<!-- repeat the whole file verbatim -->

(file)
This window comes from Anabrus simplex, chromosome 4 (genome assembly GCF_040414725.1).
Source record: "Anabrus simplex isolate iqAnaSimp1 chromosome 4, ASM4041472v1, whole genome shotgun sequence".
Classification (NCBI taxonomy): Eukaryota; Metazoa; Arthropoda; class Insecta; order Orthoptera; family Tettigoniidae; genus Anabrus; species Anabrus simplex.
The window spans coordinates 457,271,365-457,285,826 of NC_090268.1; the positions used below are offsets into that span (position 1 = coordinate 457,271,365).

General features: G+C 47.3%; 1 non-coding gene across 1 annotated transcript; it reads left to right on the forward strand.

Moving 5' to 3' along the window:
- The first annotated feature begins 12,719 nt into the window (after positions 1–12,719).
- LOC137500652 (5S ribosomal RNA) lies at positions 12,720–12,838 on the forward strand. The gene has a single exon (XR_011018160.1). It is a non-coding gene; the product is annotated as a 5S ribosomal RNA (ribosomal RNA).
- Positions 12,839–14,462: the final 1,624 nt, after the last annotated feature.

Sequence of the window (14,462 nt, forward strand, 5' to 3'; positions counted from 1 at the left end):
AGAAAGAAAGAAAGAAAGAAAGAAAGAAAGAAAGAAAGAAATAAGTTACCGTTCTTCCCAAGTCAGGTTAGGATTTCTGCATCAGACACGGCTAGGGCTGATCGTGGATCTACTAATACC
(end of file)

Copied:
This window comes from Anabrus simplex, chromosome 4 (genome assembly GCF_040414725.1).
Source record: "Anabrus simplex isolate iqAnaSimp1 chromosome 4, ASM4041472v1, whole genome shotgun sequence".
Classification (NCBI taxonomy): Eukaryota; Metazoa; Arthropoda; class Insecta; order Orthoptera; family Tettigoniidae; genus Anabrus; species Anabrus simplex.
The window spans coordinates 457,271,365-457,285,826 of NC_090268.1; the positions used below are offsets into that span (position 1 = coordinate 457,271,365).

General features: G+C 47.3%; 1 non-coding gene across 1 annotated transcript; it reads left to right on the forward strand.

Moving 5' to 3' along the window:
- The first annotated feature begins 12,719 nt into the window (after positions 1–12,719).
- LOC137500652 (5S ribosomal RNA) lies at positions 12,720–12,838 on the forward strand. The gene has a single exon (XR_011018160.1). It is a non-coding gene; the product is annotated as a 5S ribosomal RNA (ribosomal RNA).
- Positions 12,839–14,462: the final 1,624 nt, after the last annotated feature.

Sequence of the window (14,462 nt, forward strand, 5' to 3'; positions counted from 1 at the left end):
AGAAAGAAAGAAAGAAAGAAAGAAAGAAAGAAAGAAAGAAATAAGTTACCGTTCTTCCCAAGTCAGGTTAGGATTTCTGCATCAGACACGGCTAGGGCTGATCGTGGATCTACTAATACC